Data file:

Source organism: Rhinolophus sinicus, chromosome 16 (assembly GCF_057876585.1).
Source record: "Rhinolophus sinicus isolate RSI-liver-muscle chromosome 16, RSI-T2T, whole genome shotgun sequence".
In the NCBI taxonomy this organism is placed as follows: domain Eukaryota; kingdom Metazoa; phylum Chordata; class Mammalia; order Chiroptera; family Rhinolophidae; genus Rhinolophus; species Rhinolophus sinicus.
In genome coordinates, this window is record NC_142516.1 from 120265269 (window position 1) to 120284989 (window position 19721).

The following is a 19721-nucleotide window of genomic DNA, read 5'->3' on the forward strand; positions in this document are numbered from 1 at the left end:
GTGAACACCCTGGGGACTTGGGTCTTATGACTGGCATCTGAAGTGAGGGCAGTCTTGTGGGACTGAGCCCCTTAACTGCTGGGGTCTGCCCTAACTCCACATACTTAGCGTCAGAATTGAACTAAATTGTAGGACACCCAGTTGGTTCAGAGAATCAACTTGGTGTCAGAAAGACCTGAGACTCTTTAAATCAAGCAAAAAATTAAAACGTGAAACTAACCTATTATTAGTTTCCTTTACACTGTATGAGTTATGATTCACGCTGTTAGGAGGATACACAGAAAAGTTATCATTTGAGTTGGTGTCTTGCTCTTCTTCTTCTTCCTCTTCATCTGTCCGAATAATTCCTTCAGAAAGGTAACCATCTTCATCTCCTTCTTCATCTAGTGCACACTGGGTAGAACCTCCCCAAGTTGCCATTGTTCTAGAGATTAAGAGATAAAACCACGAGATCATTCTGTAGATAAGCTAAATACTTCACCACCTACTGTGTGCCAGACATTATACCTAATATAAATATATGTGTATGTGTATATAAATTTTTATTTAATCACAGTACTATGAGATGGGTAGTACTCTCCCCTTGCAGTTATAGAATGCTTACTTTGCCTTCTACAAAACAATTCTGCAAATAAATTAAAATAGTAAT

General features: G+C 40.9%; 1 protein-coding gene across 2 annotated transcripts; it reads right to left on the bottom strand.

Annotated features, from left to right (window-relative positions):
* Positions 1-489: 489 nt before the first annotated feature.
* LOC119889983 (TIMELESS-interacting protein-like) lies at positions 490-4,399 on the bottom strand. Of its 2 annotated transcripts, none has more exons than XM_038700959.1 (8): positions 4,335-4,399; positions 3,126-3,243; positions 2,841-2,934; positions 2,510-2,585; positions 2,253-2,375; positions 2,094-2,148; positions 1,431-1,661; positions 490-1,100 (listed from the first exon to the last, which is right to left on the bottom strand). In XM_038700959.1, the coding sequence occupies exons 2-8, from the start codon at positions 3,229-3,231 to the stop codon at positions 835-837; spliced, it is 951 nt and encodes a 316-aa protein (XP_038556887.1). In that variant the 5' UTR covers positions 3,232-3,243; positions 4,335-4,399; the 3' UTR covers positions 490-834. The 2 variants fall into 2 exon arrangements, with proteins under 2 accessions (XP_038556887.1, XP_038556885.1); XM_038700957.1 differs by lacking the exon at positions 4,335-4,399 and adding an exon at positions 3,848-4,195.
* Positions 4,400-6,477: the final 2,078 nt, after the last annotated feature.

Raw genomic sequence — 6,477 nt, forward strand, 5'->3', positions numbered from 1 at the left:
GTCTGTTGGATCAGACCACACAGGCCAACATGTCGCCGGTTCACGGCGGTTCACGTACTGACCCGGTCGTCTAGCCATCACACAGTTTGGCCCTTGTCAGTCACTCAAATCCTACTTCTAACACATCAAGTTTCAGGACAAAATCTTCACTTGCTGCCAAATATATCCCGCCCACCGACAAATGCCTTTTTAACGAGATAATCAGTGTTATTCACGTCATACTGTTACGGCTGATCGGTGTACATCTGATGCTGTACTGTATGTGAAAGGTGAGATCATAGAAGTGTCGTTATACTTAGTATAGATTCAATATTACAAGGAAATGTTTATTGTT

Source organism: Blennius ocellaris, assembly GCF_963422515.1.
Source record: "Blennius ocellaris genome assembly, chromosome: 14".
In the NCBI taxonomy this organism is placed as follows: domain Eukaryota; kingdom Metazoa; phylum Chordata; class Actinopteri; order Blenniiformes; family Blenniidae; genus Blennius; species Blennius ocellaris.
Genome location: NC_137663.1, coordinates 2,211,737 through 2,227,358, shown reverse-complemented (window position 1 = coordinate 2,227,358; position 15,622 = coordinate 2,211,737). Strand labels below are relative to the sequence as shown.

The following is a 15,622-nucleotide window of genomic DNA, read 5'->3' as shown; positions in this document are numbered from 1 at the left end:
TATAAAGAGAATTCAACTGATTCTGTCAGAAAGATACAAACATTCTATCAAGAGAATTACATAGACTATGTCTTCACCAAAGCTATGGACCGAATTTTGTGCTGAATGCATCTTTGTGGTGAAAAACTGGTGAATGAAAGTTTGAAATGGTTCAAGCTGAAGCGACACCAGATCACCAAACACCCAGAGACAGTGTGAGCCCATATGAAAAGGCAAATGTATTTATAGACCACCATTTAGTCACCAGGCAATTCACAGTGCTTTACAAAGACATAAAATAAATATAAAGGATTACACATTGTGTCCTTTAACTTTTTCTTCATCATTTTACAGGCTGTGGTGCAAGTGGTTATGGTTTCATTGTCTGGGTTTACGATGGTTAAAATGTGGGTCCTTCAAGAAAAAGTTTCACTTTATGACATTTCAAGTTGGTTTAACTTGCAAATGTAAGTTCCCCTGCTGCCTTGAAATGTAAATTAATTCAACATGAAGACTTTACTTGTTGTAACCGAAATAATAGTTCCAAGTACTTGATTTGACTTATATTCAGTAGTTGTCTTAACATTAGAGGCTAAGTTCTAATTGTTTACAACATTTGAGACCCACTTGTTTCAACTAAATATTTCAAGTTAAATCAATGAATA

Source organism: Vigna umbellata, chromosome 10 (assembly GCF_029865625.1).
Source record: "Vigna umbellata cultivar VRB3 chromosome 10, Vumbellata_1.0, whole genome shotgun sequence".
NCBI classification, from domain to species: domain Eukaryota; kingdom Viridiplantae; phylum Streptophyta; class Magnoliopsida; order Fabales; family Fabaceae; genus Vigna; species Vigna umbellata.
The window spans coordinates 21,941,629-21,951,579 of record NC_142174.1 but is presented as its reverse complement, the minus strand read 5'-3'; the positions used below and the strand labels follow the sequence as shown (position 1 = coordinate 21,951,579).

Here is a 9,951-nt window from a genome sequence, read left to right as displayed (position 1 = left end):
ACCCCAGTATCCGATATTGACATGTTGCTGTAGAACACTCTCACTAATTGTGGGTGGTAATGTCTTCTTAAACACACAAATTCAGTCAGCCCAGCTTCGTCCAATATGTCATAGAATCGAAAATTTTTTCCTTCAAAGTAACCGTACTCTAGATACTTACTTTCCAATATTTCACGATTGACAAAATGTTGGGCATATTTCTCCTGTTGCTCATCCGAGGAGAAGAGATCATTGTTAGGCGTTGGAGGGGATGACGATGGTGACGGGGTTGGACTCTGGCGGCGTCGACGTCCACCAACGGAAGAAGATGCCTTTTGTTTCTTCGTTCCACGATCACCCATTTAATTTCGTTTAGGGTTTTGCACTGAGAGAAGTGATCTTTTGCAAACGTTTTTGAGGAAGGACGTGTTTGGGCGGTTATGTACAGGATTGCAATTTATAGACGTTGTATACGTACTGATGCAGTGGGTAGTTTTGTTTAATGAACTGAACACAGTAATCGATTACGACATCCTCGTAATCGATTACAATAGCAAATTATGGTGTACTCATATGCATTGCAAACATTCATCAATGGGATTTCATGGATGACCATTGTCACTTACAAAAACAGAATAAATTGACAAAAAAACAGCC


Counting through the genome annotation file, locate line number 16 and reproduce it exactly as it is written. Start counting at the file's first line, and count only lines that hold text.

In the NCBI taxonomy this organism is placed as follows: domain Eukaryota; kingdom Metazoa; phylum Chordata; class Actinopteri; order Blenniiformes; family Blenniidae; genus Blennius; species Blennius ocellaris.